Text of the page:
Speaking of my husband, he and I have been married for a little over 20 years. And we have only recently begun communicating about money. Let me say that again. It took 20+ years for my husband and me to start communicating with each other about money.

Why? You ask. Because, up until recently, we had a “Don’t ask. Don’t tell” policy when it came to money.

How did that work out for us? Let’s just say, it didn’t.

Here’s how a previous money scenario would play out:

I would do the shopping and the bill paying and when my husband (or myself, or my kids) wanted to buy something or do something,  I didn’t have the heart to tell him/them we were out of money for the month. So, I would put the item/experience on a credit card instead. Yep, it took a long time for me to learn the fine art of saying “no”.

No bill collectors were calling, so my husband thought everything was fine. Boy, was he wrong! Once he realized the debt we were in, he was not at all pleased. This resulted in more arguments than I care to count.

My husband and I grew angrier and angrier with each other. He, because I had let our debt get out of hand, and me because he was complicit by not getting involved in our finances until it was too late. We became professional “blame game” players.

The Fix: Forgive & Open Up

My husband and I eventually forgave each other and learned to effectively communicate about money. Although, we are far from perfect.

We now approach our budget as a team, so there are no more surprises. The two of us have begun having monthly budget meetings and expressing our concerns to one another. We are consistently working together to lower our expenses, build up our savings account, and spend our money wisely.

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Going without an emergency fund

My husband grew up in a working-class family who spent every dime they made. (Sometimes, before they even made it). I grew up poor and on public assistance. Needless to say, neither one of us were ever taught about the importance of having an emergency fund. As a result, we never saw the usefulness of saving.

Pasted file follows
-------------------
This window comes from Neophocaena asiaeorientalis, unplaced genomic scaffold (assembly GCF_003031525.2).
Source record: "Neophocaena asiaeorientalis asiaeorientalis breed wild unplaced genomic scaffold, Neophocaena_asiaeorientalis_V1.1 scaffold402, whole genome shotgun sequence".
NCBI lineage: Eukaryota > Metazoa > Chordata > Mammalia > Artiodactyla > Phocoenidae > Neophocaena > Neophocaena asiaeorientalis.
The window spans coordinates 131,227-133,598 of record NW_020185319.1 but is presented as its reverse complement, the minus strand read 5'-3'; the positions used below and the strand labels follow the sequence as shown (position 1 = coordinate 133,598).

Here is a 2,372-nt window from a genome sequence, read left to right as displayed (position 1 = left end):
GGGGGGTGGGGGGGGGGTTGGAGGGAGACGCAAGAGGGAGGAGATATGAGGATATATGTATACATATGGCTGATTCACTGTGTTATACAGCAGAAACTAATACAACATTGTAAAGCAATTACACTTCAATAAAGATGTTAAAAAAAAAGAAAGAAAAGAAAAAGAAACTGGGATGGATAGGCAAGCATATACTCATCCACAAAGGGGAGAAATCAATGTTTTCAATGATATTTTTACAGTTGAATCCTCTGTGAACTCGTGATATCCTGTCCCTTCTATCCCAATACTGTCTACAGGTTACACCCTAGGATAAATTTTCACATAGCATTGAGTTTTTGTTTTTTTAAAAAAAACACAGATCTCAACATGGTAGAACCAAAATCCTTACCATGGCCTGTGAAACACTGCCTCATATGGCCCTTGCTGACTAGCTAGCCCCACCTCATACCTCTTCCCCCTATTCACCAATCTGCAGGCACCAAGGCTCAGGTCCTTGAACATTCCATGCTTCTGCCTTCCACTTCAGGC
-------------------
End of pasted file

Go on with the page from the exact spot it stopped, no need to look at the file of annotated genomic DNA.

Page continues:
Plus, I’m what Dave Ramsey calls a “free spirit”. I’ve witnessed firsthand just how short life is. My mother, father, and grandparents are all deceased. As such, my motto has always been, “Live for today”. I rarely spend money on myself but will go broke buying for others.

Unfortunately, this way of thinking resulted in my husband and I living paycheck-to-paycheck. Occasionally, we would build up a small savings account, only to turn around and spend it on a perceived “need” {Which actually ended up being a “want”}.

The Fix: Increase income & stop unnecessary spending

In our old age (40+) we are learning, this is in fact, a selfish way to live.

Think of how much more we would be able to help others once we’ve built a solid savings account and are on {much} stronger financial ground! Additionally, if our lives were to be cut short, it is important to us that we don’t leave our children with our debt/mistakes.

We need to model a lifestyle of saving so the cycle of poor financial decisions ends with them.

In order to build up an emergency fund, I have been working from home (this blog is a result of that effort). My husband works overtime whenever possible.

Our goal is to have an emergency fund of at least $1,000. Which we hope to achieve within the next three months. UPDATE: Emergency savings goal met!

The next step will be one of restraint as we vow to only use the emergency fund for true emergencies. Christmas is NOT an emergency.  Going out for Chinese food is also NOT an emergency.

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Living without a budget